The first step to setup any Podium rendering is to choose which preset to use. There are three categories of presets; default, exterior and interior. Default is a general purpose preset not calibrated for anything specific. On the other hand the two others presets are especially made to give the best results for their specific environment. In addition, these two presets have several variation to give different quality and speed results which are _preview (lowest quality but fastest), _high (highest quality using irredence caching), QMC (unbiased), _fine which has anti-aliasing turned up and the _default.

Although, it is recommended to use the _high or _QMC preset, when you notice imperfections, blotches or blemishes, _exterior_default.pps is often sufficient. Default.pps preset is not adequately calibrated for exteriors scenes and results but it works in many cases and it is fast. _exterior_default.pps is generally the best choice for your exterior scenes. (Exterior scene would be defined as a environment that uses either sun light or sky light or both as predominant light source.) _exterior_fine_AA.pps does not have higher quality but provides much more anti-aliasing and smoothing to edges.

Take a look at the Preset Comparison page to visualize the effect of each preset

After you have selected your preset, you can adjust sky and sun light. Do not forget to activate shadows in SketchUp for Podium to use Physical Sky and use its own sun orientation. Podium physical sky is the key for realistic renders. This will give a greater color depth than the SketchUp sky. Make sure it is activated in the “Environment” tab of the Podium Option window. It is also in this window that you will able to adjust the Sun strength. You can modify brightness with the intensity and exposure sliders.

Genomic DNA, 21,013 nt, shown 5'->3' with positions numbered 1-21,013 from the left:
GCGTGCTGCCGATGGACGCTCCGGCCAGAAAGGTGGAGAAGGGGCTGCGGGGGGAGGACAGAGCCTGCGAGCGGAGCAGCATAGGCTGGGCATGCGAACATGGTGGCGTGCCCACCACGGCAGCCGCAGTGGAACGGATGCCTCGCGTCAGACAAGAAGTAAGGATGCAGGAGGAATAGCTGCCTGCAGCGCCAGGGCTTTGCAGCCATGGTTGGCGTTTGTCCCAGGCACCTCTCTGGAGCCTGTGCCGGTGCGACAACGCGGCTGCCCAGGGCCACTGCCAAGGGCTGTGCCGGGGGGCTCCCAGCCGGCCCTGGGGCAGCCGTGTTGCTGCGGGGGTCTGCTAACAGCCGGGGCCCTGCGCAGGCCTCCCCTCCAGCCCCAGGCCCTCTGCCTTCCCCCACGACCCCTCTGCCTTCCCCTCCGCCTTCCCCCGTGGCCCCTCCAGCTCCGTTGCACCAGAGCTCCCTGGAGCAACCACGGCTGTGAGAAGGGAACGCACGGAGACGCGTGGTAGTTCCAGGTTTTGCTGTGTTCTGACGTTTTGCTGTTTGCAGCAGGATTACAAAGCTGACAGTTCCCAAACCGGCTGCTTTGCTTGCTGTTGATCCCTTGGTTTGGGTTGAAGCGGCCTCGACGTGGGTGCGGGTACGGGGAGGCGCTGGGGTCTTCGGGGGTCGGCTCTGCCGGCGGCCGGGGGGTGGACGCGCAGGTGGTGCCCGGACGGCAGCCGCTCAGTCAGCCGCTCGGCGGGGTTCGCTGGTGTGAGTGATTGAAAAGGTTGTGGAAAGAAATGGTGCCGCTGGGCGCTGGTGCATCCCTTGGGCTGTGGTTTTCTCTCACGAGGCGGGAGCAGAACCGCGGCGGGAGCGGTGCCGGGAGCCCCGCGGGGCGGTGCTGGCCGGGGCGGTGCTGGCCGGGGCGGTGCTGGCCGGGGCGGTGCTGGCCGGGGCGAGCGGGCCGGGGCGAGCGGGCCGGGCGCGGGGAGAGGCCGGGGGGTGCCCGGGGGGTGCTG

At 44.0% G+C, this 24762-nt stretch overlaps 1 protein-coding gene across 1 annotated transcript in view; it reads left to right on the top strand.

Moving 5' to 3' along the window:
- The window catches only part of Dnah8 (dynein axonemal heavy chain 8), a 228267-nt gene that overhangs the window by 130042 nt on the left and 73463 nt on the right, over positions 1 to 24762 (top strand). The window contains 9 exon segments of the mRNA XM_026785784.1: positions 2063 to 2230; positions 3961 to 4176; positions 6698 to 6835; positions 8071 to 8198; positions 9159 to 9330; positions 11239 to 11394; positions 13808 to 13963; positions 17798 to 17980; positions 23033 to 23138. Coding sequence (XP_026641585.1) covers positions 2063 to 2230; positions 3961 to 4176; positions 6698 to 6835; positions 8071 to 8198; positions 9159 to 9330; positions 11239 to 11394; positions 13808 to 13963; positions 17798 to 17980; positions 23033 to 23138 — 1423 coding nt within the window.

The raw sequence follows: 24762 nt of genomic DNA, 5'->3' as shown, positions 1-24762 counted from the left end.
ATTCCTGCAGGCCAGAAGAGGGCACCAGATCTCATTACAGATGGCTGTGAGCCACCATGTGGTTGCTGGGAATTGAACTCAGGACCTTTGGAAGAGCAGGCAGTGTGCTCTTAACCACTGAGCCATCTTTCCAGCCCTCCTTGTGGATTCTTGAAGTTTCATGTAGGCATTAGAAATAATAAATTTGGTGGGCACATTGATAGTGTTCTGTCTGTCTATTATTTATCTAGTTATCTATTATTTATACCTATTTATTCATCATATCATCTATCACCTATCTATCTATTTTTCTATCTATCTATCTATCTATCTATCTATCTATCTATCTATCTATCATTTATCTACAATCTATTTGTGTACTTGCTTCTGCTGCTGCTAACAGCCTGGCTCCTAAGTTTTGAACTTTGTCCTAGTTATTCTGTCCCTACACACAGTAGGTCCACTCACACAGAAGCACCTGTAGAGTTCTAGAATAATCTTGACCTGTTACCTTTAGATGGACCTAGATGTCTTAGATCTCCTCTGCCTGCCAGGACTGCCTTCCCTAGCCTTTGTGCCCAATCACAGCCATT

Intensity controls the brightness of areas that are exposed to sunlight. Exposure will control brightness of shaded areas. If you want to simply adjust the sun’s strength, move the two sliders equally. Be generous because less than 25% changes will not have an effect.

Sun Intensity/Exposure at 0%

Sun Intensity/Exposure at 100%

You are now ready to do some test renderings, add advanced material properties and some detailing to get the best rendered image.

Quick way to control sun/sky brightness

One thing to keep in mind is SU Podium V2.x’s Physical Sky (in the Options/ Environment tab). As a default, Physical Sky is off but if it is on, it will simulate sky turbidity and depth. Podium will only render Physical Sky when it is turned on AND when SketchUp Shadows are on. When Physical Sky is on, the sun intensity and exposure sliders in the Environment dialog are the most effective way to change sun light. Changing the sun’s angle by changing SketchUp’s time of day is also effective.

Your choice of SU Podium Presets will also effect sun/ sky brightness greatly. The default preset or default.pps is created with no specific environment in mind. It is the fastest preset. However, if you are rendering an outdoor or exterior scene, use one of the exterior presets. You will be able to control the sun and sky brightness more effectively.

The interior preset is a very bright preset and is intended for interior scenes. If you use interior preset in an exterior scene which is using sun light, the rendering may look extremely bright and even look like white out.

Physical Sky has a sky color gradient that you can not control. The color will depend on the time of the day that your SketchUp shadows are set to. If you don’t like this effect and/ or want to have control of the sky color as well as additional control of sun light, do the following:

  1. Turn off Physical Sky in the SU Podium Options/Environment dialog.
  2. Go to SketchUp Styles and then to Background. Turn off Sky. Darken the color of your background.
  3. Use one of the Podium Styles from the SketchUp Styles dialog (make sure Physical Sky is off)
  4. If your SketchUp Shadows are on, change the time of day of month so the sun is at a different angle such as early morning or late afternoon so the sun is on the horizon and not directly above.
  5. Another option to control the sun's angle is to use SketchUp's Extension Solar North and change the direction of the north so you know where East and West is relative to your scene.